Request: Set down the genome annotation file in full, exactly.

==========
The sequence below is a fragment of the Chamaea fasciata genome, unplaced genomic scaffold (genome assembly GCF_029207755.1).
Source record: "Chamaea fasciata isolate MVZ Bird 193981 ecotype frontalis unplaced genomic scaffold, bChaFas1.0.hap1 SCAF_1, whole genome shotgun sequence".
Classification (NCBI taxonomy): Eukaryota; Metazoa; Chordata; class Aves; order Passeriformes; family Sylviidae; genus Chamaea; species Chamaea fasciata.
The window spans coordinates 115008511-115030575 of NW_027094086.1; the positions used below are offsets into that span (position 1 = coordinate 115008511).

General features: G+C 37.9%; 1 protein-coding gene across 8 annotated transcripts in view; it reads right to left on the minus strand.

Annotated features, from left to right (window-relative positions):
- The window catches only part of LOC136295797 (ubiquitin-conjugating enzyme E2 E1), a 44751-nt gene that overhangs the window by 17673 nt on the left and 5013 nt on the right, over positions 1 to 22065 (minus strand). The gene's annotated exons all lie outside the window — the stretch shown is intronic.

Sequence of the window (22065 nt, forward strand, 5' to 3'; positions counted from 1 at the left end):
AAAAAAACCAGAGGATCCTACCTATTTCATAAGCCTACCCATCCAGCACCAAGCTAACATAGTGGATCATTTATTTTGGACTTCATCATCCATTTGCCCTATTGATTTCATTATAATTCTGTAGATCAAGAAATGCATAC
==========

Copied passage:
The sequence below is a fragment of the Chamaea fasciata genome, unplaced genomic scaffold (genome assembly GCF_029207755.1).
Source record: "Chamaea fasciata isolate MVZ Bird 193981 ecotype frontalis unplaced genomic scaffold, bChaFas1.0.hap1 SCAF_1, whole genome shotgun sequence".
Classification (NCBI taxonomy): Eukaryota; Metazoa; Chordata; class Aves; order Passeriformes; family Sylviidae; genus Chamaea; species Chamaea fasciata.
The window spans coordinates 115008511-115030575 of NW_027094086.1; the positions used below are offsets into that span (position 1 = coordinate 115008511).

General features: G+C 37.9%; 1 protein-coding gene across 8 annotated transcripts in view; it reads right to left on the minus strand.

Annotated features, from left to right (window-relative positions):
- The window catches only part of LOC136295797 (ubiquitin-conjugating enzyme E2 E1), a 44751-nt gene that overhangs the window by 17673 nt on the left and 5013 nt on the right, over positions 1 to 22065 (minus strand). The gene's annotated exons all lie outside the window — the stretch shown is intronic.

Sequence of the window (22065 nt, forward strand, 5' to 3'; positions counted from 1 at the left end):
AAAAAAACCAGAGGATCCTACCTATTTCATAAGCCTACCCATCCAGCACCAAGCTAACATAGTGGATCATTTATTTTGGACTTCATCATCCATTTGCCCTATTGATTTCATTATAATTCTGTAGATCAAGAAATGCATAC